And Cash. That is, if her brother was still alive. If the Colombian kingpin who had kidnapped Cash's baby girl from her cradle in Eastmeadow, Massachusetts, just four months ago had shown him enough mercy not to kill him. But she couldn't think about that. The Lord had brought her this far on her journey. She had to trust that He would help Cash with his.

She held tight to the basket of fruit—it was heavy and her arm ached. She focused her mind on the ache instead of all she couldn't control. Slipping her free hand beneath her poncho, she checked to make sure that her traveling papers were still in her money belt, which was strapped to her waist. They were.

Thanks to the duplicate passport the U.S. Embassy had issued for the baby, they'd both be able to fly out of Colombia without incident. Hopefully. The Colombian government might challenge it. But she was ready to deal with that if it happened.

Sonny was having a hard time coming to terms with what she was doing. Never in her life had she entertained the idea of doing anything illegal. And here she was in Colombia, ready to steal a baby and flee to the United States.

But it was the only way. Even her brother, Dylan, a former marine and a Chicago cop, had assured her of that. Off the record, of course.

It had rained in the night and the pungent smell of mud, earth and rotting garbage permeated the quiet, early-morning streets. A thick mist drifted up from the already hot ground. In an hour, the fruit market in the center of the city would be open. Some of the street vendors were already setting up their carts full of goods, ready for the tourists who would soon crowd the road, eager to barter for a bargain.

It was a long walk from her little room near the foothills to the center of town. It was also a dangerous walk so early in the morning, alone. But escaping the city would be much easier if she didn't have to contend with the morning traffic.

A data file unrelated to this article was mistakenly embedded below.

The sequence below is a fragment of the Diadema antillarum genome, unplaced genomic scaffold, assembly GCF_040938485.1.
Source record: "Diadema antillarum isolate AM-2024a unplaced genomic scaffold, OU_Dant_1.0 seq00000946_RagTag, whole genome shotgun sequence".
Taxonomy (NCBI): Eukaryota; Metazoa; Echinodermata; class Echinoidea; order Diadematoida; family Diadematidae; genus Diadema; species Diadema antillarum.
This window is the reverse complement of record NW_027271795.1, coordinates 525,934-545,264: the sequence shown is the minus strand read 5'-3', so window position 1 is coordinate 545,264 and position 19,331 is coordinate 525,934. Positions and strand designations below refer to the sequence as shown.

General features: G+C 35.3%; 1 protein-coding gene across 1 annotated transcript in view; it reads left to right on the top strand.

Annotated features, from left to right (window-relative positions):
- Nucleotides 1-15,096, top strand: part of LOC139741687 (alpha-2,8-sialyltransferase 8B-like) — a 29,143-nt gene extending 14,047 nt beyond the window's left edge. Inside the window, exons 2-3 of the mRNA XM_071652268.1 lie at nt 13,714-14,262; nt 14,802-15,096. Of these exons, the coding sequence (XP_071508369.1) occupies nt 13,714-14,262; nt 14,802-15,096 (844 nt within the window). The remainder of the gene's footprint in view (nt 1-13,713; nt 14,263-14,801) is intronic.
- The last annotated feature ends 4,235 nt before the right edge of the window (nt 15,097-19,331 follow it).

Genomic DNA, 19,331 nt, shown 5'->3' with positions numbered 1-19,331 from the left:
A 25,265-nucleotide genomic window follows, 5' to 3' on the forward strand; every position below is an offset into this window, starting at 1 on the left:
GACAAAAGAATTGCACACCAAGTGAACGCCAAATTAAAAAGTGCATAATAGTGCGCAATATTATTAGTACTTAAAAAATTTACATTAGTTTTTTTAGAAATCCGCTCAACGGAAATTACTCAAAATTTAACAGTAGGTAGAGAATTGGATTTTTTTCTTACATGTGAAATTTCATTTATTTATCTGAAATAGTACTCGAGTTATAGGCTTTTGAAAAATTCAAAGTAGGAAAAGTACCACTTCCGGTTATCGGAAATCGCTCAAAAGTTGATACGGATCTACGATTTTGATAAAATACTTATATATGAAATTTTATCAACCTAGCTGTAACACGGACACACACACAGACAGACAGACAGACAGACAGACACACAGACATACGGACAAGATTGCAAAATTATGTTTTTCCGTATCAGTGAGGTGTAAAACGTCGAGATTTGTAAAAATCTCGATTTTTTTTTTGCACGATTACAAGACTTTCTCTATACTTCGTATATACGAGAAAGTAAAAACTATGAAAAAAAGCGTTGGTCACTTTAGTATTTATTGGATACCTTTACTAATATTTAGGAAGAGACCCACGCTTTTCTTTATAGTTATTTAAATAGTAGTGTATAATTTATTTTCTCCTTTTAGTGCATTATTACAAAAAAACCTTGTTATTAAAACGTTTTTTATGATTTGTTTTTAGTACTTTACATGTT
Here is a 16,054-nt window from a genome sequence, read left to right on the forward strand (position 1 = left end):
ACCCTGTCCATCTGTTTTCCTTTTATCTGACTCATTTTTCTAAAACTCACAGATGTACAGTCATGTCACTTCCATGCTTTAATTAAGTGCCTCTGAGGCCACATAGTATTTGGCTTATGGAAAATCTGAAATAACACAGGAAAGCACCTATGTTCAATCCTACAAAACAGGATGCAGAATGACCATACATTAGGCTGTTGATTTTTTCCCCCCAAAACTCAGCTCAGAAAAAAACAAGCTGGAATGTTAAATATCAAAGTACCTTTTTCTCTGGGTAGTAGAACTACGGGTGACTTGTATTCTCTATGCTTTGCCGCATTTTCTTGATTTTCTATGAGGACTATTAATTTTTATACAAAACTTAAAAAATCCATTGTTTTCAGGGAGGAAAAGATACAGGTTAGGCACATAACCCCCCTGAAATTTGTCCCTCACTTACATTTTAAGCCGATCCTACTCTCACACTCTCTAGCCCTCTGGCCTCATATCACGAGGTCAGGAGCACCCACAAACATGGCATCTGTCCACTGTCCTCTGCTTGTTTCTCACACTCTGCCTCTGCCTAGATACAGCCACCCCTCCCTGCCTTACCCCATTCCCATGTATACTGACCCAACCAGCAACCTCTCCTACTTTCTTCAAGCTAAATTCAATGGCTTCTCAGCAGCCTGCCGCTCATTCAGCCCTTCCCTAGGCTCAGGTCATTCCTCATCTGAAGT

If all went well, Sonny would be long gone by the morning rush. And any evidence of her trip to Colombia would be erased. The team would make sure of that. They had her back—Dylan had promised her.
Lord, I hope so.

Closing her eyes for a brief moment, she ran through her part of the plan one more time, telling herself she had to get it right. There was no room for error. The sooner she had the baby in her care and was out of Colombia and away from Eduardo Sanchez, the head of the Aztec Corporation, the sooner she'd be able to relax. Really relax. Not like the falling-down-because-you-can't-stay-awake-anymore type of relaxing she'd been doing since she'd first learned her niece had been kidnapped by the Colombian businessman involved in organized crime.

The sweat of her palm made it hard to hold the heavy wicker basket in her hand, but she gripped it tighter, ignoring the urge to stretch her arm and scratch her back. As moisture beaded on her brow, Sonny thanked God for the ache in her arm and the itch between her shoulder blades. They kept her mind off her nerves. Off all the things that could go wrong in a long string of choreographed steps that had to be perfectly performed in order for the plan to work.